Can I park your car for you?

Who is not familiar with the struggle of parking in urban areas? The car was built to provide mobility and flexibility, however with the number of cars in the world exceeding one billion (, 2014), parking struggles do not necessarily increase mobility and flexibility. The increased number of cars, and lack of parking space in urban areas results in difficulty for drivers to find a parking space. In turn this results in unnecessary road use and thus traffic congestion, increased road heat, air pollution and noise pollution (Hagman, 2006).

Horng proposes an innovative adaptive recommendation mechanism for smart parking. This mechanism will be capable of controlling vehicular traffic by recommending drivers with a parking spot, and by providing the optimal directions towards the specific parking place. The main benefits of this proposed model are reduced traffic congestion, reduced time searching for a parking spot both resulting in decreased road heat, air pollution and noise pollution.

The mechanism provides the driver with a parking recommendation and directions to this location based on the location of the driver, the parking space requirement and traffic surrounding the driver. In technical terms, vehicle to road (V2R) and vehicle to vehicle (V2V) communications take place by means of on-board units (OBUs) and road-side units (RSUs). An RF module transmits this location, the parking requirement and congestion information to the parking congestion cloud (PCCC) when a parking request is submitted.

Based on the vehicle location, nearest parking lot, parking lot status and the driving direction the PCCC computes the optimal parking solution and the optimal route to this parking place. This optimal parking solution is based on several technical concepts I will briefly explain. The Cellular Automata (CA) process converges information of single participants, cells, into a description of the system’s global behavior (Missoum, Gürdal and Setoodeh, 2005). Each driver is modelled as a cell whose state depends only on the prior state of cells in a well-defined neighborhood. The CA model is used to combine information from multiple drivers at the same time to avoid congestion. Further more the Artificial Fish Swarm Algorithm (AFSA), proposed by Li Xiao Lei in 2002, is used to model the parking behavior of drivers. AFSA imitates fish behavior such as preying, following and swarming with the local search of individual fish to reach a global optimum. The PCCC uses AFSA for the recommendation and compares parking behavior to fish behavior where searching for parking is seen as preying, and swarming is related to drivers’ behavior that is influenced by the behavior of other drivers. The most innovative technological advance in telecommunications is Cognitive Radio (CR). CR establishes ubiquitous connections which intelligently take temporal and spatial unused resources into account, and is therefor highly mobile and able to adapt itself to changing environments. In the recommendation system CR is used for stable V2R and V2V connections, necessary to keep a stable connection for cars driving at high speed. The figure below demonstrates the system of cars sending and receiving information.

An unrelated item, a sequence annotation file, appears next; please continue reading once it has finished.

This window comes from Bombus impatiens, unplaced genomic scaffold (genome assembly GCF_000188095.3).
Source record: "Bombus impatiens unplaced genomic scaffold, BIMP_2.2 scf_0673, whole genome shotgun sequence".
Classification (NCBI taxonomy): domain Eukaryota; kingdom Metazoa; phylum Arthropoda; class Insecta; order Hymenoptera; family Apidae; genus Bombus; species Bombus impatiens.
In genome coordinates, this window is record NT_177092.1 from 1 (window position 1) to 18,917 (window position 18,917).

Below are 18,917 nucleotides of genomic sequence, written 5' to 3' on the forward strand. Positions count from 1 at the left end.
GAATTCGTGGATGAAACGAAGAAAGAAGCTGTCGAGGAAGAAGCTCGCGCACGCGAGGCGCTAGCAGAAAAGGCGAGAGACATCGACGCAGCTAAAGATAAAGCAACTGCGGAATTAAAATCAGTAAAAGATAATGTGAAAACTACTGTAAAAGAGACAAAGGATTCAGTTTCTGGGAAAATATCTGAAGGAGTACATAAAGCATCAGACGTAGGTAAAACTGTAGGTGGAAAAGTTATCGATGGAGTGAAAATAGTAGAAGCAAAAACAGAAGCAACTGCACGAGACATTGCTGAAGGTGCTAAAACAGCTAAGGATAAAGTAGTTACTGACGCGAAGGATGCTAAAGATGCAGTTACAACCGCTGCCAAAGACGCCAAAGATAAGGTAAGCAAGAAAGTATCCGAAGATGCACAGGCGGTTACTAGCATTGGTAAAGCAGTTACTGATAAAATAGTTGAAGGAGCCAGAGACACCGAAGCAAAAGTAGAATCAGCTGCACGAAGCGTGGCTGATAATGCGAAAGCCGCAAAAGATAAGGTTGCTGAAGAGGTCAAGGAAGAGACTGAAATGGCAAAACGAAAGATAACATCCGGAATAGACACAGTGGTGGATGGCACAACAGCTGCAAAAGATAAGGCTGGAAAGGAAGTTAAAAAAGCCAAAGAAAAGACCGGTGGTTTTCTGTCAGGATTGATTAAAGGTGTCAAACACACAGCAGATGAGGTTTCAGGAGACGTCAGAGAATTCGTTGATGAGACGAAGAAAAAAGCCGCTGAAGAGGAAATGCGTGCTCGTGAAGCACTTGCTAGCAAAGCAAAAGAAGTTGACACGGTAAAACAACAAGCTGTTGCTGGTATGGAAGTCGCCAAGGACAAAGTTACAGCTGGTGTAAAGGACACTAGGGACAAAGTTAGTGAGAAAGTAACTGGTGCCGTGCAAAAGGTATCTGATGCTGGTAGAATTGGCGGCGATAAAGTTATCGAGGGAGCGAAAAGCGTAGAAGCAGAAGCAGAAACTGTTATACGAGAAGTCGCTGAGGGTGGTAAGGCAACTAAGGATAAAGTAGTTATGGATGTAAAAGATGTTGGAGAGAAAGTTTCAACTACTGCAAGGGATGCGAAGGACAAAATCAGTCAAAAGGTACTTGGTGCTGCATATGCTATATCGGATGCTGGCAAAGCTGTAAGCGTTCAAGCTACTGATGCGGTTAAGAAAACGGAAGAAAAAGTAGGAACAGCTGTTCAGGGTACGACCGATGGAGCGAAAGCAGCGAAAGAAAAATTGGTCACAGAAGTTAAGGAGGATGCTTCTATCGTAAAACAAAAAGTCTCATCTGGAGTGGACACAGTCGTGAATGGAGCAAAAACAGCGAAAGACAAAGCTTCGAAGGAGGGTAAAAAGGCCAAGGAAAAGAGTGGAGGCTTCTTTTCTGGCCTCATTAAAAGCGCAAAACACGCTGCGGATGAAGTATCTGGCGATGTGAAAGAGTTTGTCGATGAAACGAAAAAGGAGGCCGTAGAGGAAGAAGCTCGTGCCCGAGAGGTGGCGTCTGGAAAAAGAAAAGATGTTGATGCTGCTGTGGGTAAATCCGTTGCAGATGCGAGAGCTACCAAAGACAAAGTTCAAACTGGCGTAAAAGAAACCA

Screen Shot 2016-02-12 at 12.57.22.png

The proposed model is most applicable in urban areas where parking space is limited and congestion, noise and air pollution are major problems. Horng has simulated the model in an urban area of 5km2 x 5km2. The practical application of the model will most certainly occur in larger areas. Currently many applications are implemented on navigation devices to tell vehicle location, nearby parking locations and the distance until the end destination. However these systems don’t take real-time information on other road users and congestion into account, when recommending a parking location.

For further research I would suggest researching drivers’ opinion towards such recommendation system. Drivers could be reluctant to follow the recommendation if the model suggests different parking spaces then used before, and in that case how does the system adapt to drivers not following the recommendation?

In conclusion the proposed adaptive parking recommendation mechanism decreases parking space search time, increases the probability and success rate of finding an available parking space, decreases congestion and air and noise pollution. It provides convenience and decreases frustration for the driver. Altogether the only thing you need to do is drive your car following the recommended directions, and within years the car might even drive itself there …

Academic article:

Horng, Gwo-Jiun. “The adaptive recommendation mechanism for distributed parking service in smart city.” Wireless Personal Communications 80.1 (2015): 395-413.

References: Accessed 10 February 2016

Hagman, Olle. “Morning queues and parking problems. On the broken promises of the automobile.” Mobilities 1.1 (2006): 63-74.

Missoum, S., Z. Gürdal, and S. Setoodeh. “Study of a new local update scheme for cellular automata in structural design.” Structural and multidisciplinary optimization 29.2 (2005): 103-112.

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